(a + b)2 = a2 + b2. Right? “No, of course not,” you say. Or maybe you say “Yes, of course.” If you say yes, you’re making the same mistake that 42% of high-school students make. I just invented that statistic on the spot,… Read More ›
Month: November 2012
They don’t even sound alike. An MIT alumna was nearly prevented from voting in Florida because she was wearing an MIT shirt. A poll worker thought she was illegally campaigning for Romney inside the polling place.
This is important! You’ve got to set aside ten minutes and watch this TED talk by Dan Pink. While it’s not specifically about teachers, nor specifically about students, it tells us a lot about what motivates and doesn’t motivate both groups. Presented by… Read More ›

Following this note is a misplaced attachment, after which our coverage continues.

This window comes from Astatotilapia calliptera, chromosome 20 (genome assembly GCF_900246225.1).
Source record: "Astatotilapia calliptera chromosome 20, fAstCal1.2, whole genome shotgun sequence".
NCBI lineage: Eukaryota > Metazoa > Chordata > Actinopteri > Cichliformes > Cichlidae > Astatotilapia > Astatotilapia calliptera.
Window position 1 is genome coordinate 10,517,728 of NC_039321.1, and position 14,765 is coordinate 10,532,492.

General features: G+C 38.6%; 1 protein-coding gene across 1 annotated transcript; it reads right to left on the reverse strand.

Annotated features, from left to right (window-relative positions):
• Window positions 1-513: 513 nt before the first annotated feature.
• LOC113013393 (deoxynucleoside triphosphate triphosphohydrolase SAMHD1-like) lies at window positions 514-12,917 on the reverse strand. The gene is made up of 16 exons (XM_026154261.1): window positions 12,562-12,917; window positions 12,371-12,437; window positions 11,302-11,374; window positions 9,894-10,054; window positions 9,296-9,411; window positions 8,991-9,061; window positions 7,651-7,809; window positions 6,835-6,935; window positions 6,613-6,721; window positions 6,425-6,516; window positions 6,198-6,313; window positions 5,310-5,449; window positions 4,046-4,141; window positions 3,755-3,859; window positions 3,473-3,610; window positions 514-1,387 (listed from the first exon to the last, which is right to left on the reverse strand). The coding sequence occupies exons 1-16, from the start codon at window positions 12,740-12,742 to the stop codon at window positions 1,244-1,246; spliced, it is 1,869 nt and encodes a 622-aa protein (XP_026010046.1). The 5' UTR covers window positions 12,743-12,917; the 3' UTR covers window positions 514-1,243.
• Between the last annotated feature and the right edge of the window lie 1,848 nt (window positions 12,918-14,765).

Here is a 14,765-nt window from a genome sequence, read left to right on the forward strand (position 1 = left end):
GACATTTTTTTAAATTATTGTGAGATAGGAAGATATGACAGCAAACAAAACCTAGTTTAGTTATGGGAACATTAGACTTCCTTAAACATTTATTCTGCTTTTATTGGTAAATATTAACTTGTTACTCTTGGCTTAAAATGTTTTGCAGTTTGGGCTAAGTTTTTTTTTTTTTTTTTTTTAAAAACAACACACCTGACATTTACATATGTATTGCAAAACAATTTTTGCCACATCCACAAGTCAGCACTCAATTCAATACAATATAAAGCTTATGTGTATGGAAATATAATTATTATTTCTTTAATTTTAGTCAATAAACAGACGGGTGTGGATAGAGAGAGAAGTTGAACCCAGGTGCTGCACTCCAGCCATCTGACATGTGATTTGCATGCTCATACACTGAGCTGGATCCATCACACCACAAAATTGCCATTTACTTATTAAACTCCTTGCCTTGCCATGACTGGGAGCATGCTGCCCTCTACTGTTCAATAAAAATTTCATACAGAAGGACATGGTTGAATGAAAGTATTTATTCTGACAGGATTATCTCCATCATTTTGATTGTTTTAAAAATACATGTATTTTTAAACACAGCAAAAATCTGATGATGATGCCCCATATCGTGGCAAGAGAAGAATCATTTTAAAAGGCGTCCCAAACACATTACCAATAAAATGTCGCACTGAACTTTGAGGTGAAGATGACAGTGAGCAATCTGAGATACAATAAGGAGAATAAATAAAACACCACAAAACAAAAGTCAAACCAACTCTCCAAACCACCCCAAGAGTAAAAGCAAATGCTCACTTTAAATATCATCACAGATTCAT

This morning’s XKCD:
Maybe some of my precalculus students will make fractal pancakes for the Fractal Fair in March (though I’m not sure where we could serve them, as the Fair is held in the school library). Here’s what they look like:
What’s the best way for a school to improve its test scores? That’s easy: you get rid of all the low-performing students, of course. Or you send truant officers to their homes on the morning of test day, and the… Read More ›
A North Carolina teacher named Kris Nielsen recently posted a letter that has been finding its way around the Internet. As a teacher in Massachusetts, I am fortunate not to have the problems that she reports, but they ring all… Read More ›